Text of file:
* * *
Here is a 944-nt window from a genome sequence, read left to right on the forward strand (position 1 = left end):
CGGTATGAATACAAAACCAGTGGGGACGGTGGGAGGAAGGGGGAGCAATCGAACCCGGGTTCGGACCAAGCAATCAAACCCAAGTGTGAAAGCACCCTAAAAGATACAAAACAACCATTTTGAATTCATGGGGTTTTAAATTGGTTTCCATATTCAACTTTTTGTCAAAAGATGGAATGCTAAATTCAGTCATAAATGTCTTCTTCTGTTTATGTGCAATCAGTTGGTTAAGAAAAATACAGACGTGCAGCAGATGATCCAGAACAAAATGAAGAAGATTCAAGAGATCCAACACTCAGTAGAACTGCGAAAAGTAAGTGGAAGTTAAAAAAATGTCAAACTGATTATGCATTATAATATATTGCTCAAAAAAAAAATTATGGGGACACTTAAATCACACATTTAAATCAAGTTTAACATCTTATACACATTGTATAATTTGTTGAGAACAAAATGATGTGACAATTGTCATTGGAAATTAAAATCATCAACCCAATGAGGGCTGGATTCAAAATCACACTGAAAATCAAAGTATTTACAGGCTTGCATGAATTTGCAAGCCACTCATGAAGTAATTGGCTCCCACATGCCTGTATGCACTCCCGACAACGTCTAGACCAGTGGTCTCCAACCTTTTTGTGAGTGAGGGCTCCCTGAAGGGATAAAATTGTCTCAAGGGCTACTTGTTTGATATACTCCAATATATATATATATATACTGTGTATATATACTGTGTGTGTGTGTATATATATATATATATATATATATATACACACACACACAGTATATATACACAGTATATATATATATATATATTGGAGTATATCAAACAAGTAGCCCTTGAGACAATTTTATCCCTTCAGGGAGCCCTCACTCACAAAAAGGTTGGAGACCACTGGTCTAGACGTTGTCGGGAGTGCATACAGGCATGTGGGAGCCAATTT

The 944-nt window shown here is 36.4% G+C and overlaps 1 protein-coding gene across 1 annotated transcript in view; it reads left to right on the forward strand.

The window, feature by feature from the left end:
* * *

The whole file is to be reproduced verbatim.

Here is a 944-nt window from a genome sequence, read left to right on the forward strand (position 1 = left end):
CGGTATGAATACAAAACCAGTGGGGACGGTGGGAGGAAGGGGGAGCAATCGAACCCGGGTTCGGACCAAGCAATCAAACCCAAGTGTGAAAGCACCCTAAAAGATACAAAACAACCATTTTGAATTCATGGGGTTTTAAATTGGTTTCCATATTCAACTTTTTGTCAAAAGATGGAATGCTAAATTCAGTCATAAATGTCTTCTTCTGTTTATGTGCAATCAGTTGGTTAAGAAAAATACAGACGTGCAGCAGATGATCCAGAACAAAATGAAGAAGATTCAAGAGATCCAACACTCAGTAGAACTGCGAAAAGTAAGTGGAAGTTAAAAAAATGTCAAACTGATTATGCATTATAATATATTGCTCAAAAAAAAAATTATGGGGACACTTAAATCACACATTTAAATCAAGTTTAACATCTTATACACATTGTATAATTTGTTGAGAACAAAATGATGTGACAATTGTCATTGGAAATTAAAATCATCAACCCAATGAGGGCTGGATTCAAAATCACACTGAAAATCAAAGTATTTACAGGCTTGCATGAATTTGCAAGCCACTCATGAAGTAATTGGCTCCCACATGCCTGTATGCACTCCCGACAACGTCTAGACCAGTGGTCTCCAACCTTTTTGTGAGTGAGGGCTCCCTGAAGGGATAAAATTGTCTCAAGGGCTACTTGTTTGATATACTCCAATATATATATATATATACTGTGTATATATACTGTGTGTGTGTGTATATATATATATATATATATATATATACACACACACACAGTATATATACACAGTATATATATATATATATATTGGAGTATATCAAACAAGTAGCCCTTGAGACAATTTTATCCCTTCAGGGAGCCCTCACTCACAAAAAGGTTGGAGACCACTGGTCTAGACGTTGTCGGGAGTGCATACAGGCATGTGGGAGCCAATTT

The 944-nt window shown here is 36.4% G+C and overlaps 1 protein-coding gene across 1 annotated transcript in view; it reads left to right on the forward strand.

The window, feature by feature from the left end: